Introduction

Introduction: The Futures of 1848 in the 20th and 21st Century

This dissertation focuses on the material and discursive consequences of 1848 beyond the

19th century. Ratified in 1848, the Treaty of Guadalupe Hidalgo today constitutes the “oldest

active treaty still in force between the United States and Mexico” (Griswold del Castillo

“Treaty”). In addition to establishing the border as a geopolitical divider, the Treaty inaugurated

the conditions for what this dissertation names “trans-temporality.” This latter term refers to the

way in which this local site-specific border stages the conflict between the various articulations

of colonial modernity, and its Anglocentric conception of historical time, versus the peripheral

modernities of distinct communities displaced by perpetually imposed boundaries. While the

term “peripheral modernity” is informed by a diverse scholarship, in this dissertation it

specifically refers to the varied counterhegemonic iterations of the modern along the U.S.-

Mexico border.1 In arguing for trans-temporality as a process that registers a series of border

asymmetries in a socioeconomic sense, in addition to the unevenness of and disjuncture between

historicities, this dissertation invokes the work of Enrique Dussel. Specifically, Dussel’s critical

vocabulary is useful in its elaboration of the concept “trans-modernity.” In contrast to the

Eurocentric developmental paradigm that postmodernity is the natural successor to modernity,

Dussel’s alternative conception provides a mode of accounting for the experience of non-

Western people and places. If, according to Dussel, postmodernity emerges “from within”

Eurocentric modernity, trans-modernity, on the other hand, “affirms ‘from without’ the essential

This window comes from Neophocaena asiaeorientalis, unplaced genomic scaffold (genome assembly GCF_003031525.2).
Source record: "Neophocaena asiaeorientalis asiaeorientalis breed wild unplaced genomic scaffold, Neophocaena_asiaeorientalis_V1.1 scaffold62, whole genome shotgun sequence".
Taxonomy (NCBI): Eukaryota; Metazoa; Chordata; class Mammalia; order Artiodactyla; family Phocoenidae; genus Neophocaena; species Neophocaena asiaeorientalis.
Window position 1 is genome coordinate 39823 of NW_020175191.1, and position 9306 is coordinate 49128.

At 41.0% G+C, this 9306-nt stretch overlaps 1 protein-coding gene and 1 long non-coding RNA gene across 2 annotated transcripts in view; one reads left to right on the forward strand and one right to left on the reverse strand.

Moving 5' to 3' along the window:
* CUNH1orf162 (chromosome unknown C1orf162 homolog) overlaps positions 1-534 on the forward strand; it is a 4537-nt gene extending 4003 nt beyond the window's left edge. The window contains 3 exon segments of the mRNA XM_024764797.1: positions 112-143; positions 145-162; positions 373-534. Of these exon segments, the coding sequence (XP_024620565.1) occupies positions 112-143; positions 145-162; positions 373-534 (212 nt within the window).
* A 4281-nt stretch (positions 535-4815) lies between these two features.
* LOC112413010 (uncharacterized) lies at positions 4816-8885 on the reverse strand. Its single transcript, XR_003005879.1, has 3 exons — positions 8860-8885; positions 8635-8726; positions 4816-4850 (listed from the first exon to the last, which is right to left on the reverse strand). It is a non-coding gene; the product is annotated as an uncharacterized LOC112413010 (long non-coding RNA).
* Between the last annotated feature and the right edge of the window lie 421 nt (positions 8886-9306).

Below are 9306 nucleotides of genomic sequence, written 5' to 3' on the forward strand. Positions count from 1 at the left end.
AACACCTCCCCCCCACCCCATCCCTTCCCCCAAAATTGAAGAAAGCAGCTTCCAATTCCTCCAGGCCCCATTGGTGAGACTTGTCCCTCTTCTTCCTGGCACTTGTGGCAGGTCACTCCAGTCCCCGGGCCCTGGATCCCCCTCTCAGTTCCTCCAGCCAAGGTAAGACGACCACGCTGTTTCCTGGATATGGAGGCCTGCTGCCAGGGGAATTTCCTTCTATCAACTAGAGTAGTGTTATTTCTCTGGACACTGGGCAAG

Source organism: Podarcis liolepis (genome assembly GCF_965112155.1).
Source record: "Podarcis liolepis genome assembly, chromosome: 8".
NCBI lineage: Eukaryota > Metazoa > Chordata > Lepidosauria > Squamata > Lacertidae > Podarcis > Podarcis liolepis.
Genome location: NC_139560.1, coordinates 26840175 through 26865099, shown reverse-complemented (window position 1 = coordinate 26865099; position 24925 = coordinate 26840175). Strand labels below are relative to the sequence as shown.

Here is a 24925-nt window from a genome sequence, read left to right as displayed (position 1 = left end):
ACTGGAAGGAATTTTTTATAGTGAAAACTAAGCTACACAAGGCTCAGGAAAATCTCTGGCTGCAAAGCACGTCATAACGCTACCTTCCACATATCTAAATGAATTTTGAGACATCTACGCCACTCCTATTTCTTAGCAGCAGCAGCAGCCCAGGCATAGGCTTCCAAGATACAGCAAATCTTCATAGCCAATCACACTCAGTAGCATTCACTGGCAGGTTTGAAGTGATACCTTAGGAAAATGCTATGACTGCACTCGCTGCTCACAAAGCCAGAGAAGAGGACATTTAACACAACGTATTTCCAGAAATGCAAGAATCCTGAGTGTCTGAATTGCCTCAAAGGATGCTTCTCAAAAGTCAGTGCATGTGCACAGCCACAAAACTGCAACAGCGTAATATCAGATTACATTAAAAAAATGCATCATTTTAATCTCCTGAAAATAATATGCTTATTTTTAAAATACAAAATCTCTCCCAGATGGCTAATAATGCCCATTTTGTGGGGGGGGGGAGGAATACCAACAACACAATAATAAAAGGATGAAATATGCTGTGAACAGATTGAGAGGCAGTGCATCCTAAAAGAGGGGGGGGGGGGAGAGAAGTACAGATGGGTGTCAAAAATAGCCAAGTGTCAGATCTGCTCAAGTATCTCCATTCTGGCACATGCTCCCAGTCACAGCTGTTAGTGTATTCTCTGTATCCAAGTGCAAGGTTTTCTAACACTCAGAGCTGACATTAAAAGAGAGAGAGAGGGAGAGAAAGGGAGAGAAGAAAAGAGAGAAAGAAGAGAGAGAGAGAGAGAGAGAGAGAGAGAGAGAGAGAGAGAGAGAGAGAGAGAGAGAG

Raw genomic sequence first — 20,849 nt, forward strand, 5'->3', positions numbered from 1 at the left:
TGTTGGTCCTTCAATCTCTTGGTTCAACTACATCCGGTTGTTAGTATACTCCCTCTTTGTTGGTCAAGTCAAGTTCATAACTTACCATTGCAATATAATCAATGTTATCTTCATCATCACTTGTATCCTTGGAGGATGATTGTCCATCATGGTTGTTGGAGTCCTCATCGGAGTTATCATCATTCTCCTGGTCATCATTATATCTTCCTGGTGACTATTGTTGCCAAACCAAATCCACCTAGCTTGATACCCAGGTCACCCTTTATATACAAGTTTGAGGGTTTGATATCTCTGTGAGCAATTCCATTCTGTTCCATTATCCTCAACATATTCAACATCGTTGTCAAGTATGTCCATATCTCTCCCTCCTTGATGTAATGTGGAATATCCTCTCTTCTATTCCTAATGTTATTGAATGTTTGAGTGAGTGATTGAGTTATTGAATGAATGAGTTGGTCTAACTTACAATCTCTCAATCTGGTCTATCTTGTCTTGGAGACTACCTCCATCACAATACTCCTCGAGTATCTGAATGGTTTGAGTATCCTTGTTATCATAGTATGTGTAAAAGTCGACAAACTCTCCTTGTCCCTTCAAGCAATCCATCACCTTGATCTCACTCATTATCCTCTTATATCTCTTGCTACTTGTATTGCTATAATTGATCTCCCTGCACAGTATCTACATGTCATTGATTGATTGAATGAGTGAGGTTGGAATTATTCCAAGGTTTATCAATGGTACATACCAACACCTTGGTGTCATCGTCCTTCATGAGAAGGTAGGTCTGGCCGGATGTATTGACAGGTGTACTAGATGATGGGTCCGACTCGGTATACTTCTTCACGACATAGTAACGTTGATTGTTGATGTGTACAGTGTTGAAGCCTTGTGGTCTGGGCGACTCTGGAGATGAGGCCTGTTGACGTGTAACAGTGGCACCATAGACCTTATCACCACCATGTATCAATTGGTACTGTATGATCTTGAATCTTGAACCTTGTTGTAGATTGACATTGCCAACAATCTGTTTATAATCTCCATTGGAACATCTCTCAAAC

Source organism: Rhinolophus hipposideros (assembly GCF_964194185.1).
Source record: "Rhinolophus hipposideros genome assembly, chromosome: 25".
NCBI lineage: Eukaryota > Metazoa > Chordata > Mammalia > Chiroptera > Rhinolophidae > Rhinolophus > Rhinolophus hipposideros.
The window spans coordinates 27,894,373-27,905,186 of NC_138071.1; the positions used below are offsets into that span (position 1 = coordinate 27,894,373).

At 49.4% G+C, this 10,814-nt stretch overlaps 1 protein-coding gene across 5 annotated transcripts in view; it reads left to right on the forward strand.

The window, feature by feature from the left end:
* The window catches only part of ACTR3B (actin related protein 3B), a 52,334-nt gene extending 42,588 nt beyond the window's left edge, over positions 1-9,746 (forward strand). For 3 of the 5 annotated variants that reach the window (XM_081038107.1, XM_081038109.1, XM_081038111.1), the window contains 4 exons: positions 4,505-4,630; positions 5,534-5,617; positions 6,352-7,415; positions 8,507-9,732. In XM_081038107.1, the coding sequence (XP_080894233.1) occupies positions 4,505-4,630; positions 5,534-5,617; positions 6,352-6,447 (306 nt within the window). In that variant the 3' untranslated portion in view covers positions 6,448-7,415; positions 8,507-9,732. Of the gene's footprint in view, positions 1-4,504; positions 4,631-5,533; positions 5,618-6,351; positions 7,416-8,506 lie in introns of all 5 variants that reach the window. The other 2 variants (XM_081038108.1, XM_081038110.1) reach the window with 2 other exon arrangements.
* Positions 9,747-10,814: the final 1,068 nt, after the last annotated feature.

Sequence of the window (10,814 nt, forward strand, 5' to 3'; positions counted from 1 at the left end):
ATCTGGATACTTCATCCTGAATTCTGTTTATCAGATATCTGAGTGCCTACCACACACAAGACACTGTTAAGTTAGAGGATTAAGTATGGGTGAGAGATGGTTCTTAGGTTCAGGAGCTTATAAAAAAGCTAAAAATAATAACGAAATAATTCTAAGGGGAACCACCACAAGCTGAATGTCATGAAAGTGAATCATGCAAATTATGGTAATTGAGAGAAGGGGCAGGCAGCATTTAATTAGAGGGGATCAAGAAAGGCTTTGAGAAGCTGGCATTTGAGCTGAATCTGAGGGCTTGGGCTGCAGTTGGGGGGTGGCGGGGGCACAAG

components of modernity’s own excluded cultures in order to develop a new civilization for the

21st century” (224).2 Following this lead, the dissertation theorizes the concept of transtemporality

to show how 1848 signals not only the United States’s largest territorial acquisition

but also the start of Mexican-American history. Moreover, this dissertation makes the case that

the trans-temporal dimensions of the Treaty, and the border it authorizes and deploys, must

complement analyses of its clearly territorially focused articles. As is demonstrated below, the

language of the Treaty, as well as scholarship regarding it, reductively overemphasizes space in a

manner that leaves unattended the logic underpinning Manifest Destiny. Undeniably, the

ideology of Manifest Destiny is at the core of U.S. expansionism, given its formulation that the

single most important locus of power is the claim to and control over space. Furthermore, within

the terms of Manifest Destiny, the appropriation of and movement across physical territory is

concurrent with advances in historical time. Indeed, theorizing the way in which “‘Time’

became a fundamental concept of coloniality at large,” Walter Mignolo writes that “Geography

[is] translated into chronology by the masters of historical time, and time [is] transformed into a

colonizing device” (69). Within a U.S. context, the fundamental premise of colonial modernity is

that territorial space, in this particular case the U.S.-Mexico border, is a discernible object only

by positing U.S. hegemonic formations as the central axis from which all other spatial and

temporal coordinates are determined. It is precisely this hegemonic construction of the U.S.-

Mexico border as both the ideal and the actualization of Manifest Destiny that this dissertation

interrogates. As this dissertation shows, this reliance on spatiality by the Treaty and its

subsequent legal and social interpretations constitutes the bedrock of a paradigm which serves as

the basis for both historical and contemporary material formations and social imaginaries on and

of the U.S.-Mexico border.

This dissertation examines 20th and 21st century border fictions that rearticulate and

recreate the meaning of 1848. The overarching claim of this dissertation is that the selected

narratives, which variously narrate the legacies of 1848, challenge the status of the U.S.-Mexico